In accordance with the present invention, colorant transfer printhead 10, shown in FIG. 1b, is comprised of a color segment assembly array 30, located along one side of substrate 12, and a color channel array 36, located on substrate top surface 14. As will be described, substrate 12 comprises a plurality of layers whose geometry and composition differ and which contain elements essential to the operation of colorant transfer printhead 10. Likewise, color channel array 36 comprises a plurality of layers to be described whose geometry and composition differ in ways essential to the operation of colorant transfer printhead 10. The construction and operation of color segment assembly array 30 is first described, because in printing images, the color segment assembly array 30 performs functions prior to those performed by color channel array 36, including delivering color segments to color channel array 36.

As shown in FIG. 1b, the color segment assembly array 30 comprises a plurality of simplified color segment assembly units 40a aligned side by side, in the preferred embodiment, so that a linear array of simplified color segment assembly units 40a is provided near the side of substrate 12. As shown in FIG. 1c, each simplified color assembly unit 40a is constructed by forming an assembly channel 42 by drilling or etching through substrate 12. Typically, the cross-section of assembly channel 42 is circular, with a diameter in the range of from 5 to 100 microns. Preferably, substrate 12 is silicon or is a silicon oxide glass so that the drilling can be accomplished by the steps of photolithographic masking and reactive ion etching, as is well known in the art of integrated circuit processing. Assembly channel 42 has an assembly channel top 46 and an assembly channel bottom 44. Assembly channel top 46 is connected to portions of color channel array 36 (FIG. 1b), and assembly channel bottom 44 is connected to a carrier fluid reservoir 48 which provides a source of a carrier fluid 59, preferably a clear fluid, to assembly channel 42, the means of connection being similar to that described presently for connecting assembly channel 42 to sources of colored inks.

Sources of colored inks inject inks of predetermined colors into assembly channel 42. A typical first color source layer 60 is made of two layers, shown as horizontal layers in FIG. 1c, specifically a first color reservoir layer 61 and a first color capping layer 66, which layers are bonded, for example by an epoxy bond, after each has been processed to have internal structure essential to operation of the present invention.

First color reservoir layer 61 is shown in top-view FIG. 2a and in cross-section in FIG. 2b. The essential features of first color reservoir layer 61 are a first color reservoir 62 which is provided by etching a depression into first color reservoir layer 61 to a predetermined depth and a first color metering region 64 provided by similarly etching a depression into first color reservoir layer 61 but to a lesser depth. First color reservoir layer 61 and first color metering region 64 are typically filled with first color ink 69, so that first color ink 69 can be pumped into assembly channel 42 when desired by a first color pump 67 when the pump is activated by a signal from controller 23. Also shown schematically in FIG. 1b, the first color reservoir 62 is connected to a first color external supply 63 to replenish first color ink 69 when it is pumped into assembly channel 42. As shown in FIGS. 1c-2b, a portion of the assembly channel 42 extends through the first color reservoir layer 61.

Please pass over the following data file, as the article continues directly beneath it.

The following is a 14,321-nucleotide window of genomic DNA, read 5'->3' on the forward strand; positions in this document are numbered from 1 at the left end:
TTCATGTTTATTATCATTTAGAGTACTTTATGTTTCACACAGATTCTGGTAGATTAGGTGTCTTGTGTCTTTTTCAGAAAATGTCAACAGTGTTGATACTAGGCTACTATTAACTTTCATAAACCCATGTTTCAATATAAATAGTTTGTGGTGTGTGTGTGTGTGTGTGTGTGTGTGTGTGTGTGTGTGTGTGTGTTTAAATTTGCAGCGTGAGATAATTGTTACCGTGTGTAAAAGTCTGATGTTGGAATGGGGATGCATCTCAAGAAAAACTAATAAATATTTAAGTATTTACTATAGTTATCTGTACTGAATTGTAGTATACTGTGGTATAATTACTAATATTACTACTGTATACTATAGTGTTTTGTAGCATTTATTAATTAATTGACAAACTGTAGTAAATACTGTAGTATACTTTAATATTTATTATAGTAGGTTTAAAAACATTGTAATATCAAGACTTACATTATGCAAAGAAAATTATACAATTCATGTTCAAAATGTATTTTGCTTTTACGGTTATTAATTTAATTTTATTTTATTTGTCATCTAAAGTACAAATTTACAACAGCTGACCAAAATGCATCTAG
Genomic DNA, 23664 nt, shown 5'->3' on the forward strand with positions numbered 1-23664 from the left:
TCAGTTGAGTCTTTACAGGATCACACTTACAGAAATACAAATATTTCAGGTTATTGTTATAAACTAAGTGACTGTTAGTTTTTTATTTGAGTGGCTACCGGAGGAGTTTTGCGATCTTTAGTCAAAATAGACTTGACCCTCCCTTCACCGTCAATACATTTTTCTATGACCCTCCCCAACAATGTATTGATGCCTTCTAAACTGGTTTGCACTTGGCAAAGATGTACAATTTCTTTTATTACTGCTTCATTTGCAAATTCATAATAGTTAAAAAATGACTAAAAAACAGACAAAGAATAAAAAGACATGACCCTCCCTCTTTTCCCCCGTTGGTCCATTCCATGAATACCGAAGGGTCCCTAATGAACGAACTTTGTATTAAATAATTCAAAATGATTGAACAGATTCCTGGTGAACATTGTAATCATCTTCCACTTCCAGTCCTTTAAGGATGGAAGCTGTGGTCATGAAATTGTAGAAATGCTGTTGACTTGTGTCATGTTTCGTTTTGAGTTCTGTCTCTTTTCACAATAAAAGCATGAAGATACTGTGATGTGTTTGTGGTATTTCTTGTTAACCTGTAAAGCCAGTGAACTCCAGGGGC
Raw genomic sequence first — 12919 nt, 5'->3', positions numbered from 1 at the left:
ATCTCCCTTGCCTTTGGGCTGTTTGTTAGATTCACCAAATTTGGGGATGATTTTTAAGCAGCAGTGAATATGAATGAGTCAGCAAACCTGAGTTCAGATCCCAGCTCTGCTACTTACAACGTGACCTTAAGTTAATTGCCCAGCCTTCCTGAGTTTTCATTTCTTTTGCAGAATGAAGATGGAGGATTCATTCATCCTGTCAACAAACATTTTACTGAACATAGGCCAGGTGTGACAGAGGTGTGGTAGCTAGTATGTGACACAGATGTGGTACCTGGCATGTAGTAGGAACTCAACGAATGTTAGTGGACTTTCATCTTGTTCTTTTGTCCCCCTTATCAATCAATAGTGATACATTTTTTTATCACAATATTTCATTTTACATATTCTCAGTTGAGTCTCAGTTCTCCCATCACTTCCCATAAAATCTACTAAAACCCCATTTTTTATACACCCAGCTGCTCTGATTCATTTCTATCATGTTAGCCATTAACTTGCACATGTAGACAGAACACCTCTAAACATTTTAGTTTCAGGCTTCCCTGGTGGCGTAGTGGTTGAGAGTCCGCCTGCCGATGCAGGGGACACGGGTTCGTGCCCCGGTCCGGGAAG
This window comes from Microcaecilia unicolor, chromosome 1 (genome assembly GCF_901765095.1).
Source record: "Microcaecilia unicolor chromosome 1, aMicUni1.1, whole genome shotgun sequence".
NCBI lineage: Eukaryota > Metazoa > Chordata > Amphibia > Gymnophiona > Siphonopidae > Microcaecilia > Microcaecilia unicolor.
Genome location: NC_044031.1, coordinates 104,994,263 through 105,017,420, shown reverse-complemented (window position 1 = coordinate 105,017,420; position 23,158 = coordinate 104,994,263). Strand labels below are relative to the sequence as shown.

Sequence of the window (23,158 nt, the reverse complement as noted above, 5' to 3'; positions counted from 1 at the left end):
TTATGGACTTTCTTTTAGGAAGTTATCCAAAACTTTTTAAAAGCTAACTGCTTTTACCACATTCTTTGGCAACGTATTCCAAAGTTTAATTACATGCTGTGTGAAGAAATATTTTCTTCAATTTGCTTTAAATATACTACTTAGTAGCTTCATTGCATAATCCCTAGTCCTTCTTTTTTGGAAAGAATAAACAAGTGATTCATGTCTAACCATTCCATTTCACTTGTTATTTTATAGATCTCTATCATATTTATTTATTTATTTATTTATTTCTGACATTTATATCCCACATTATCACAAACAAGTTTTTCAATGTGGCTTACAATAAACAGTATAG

The first color capping layer 66, shown in FIG. 1c, is attached, for example by epoxy cement, to the bottom of first color reservoir layer 61, thereby serving to form one side of the first color reservoir 62. The first color capping layer 66 in addition contains first color pump which can be activated by controller 23 through electrical interconnects 22 when it is desired to pump first color ink 69 into assembly channel 42. The design of first color pump 67 is such that fluid is substantially prevented from flowing in either direction unless first color pump 67 is activated. Microfluidic pumps are well known in the art and can be fabricated by micromachining techniques using equipment and processes commonly employed in the manufacture of integrated circuits. For example, fabrication of electrohydrodynamic pumps is reported by A. Richter, A. Plettner, K. A. Hofmann and H. Sandmaier in Sensors and Actuators A, 29 (1991) pp 159-168, and fabrication of electroosmotic pumps is described by P. K. Dasgupta and Shaorong Liu in Ana. Chem. 1994, 66, pp 1792-1798, whose teaching are incorporated by reference herein. Such pumps are activated by application of voltages across electrodes. They may be localized to extend over only a very small region of the channel carrying the fluid to be pumped or they may be configured to occupy a larger portion or all of the channel or channels carrying the fluid to be pumped. Other types of pumps, for example piezoelectric pumps, are also well known in the art and can be used to pump fluids in accordance with this invention. It is to be understood that although the schematic representation of microfluidic pumps shown in FIG. 1b through FIG. 4h and discussed in the entirety of the present document shows the pumps occupying only a small portion of the channels along which fluids are to be pumped, in all cases it is within the scope and spirit of this invention that the pumps can be of the types which occupy any or all of the channels along which fluids are pumped. A portion of assembly channel 42 extends through the first color capping layer 66, as shown in FIG. 1c, so that a portion of assembly channel 42 passes through the entire first color source layer 60.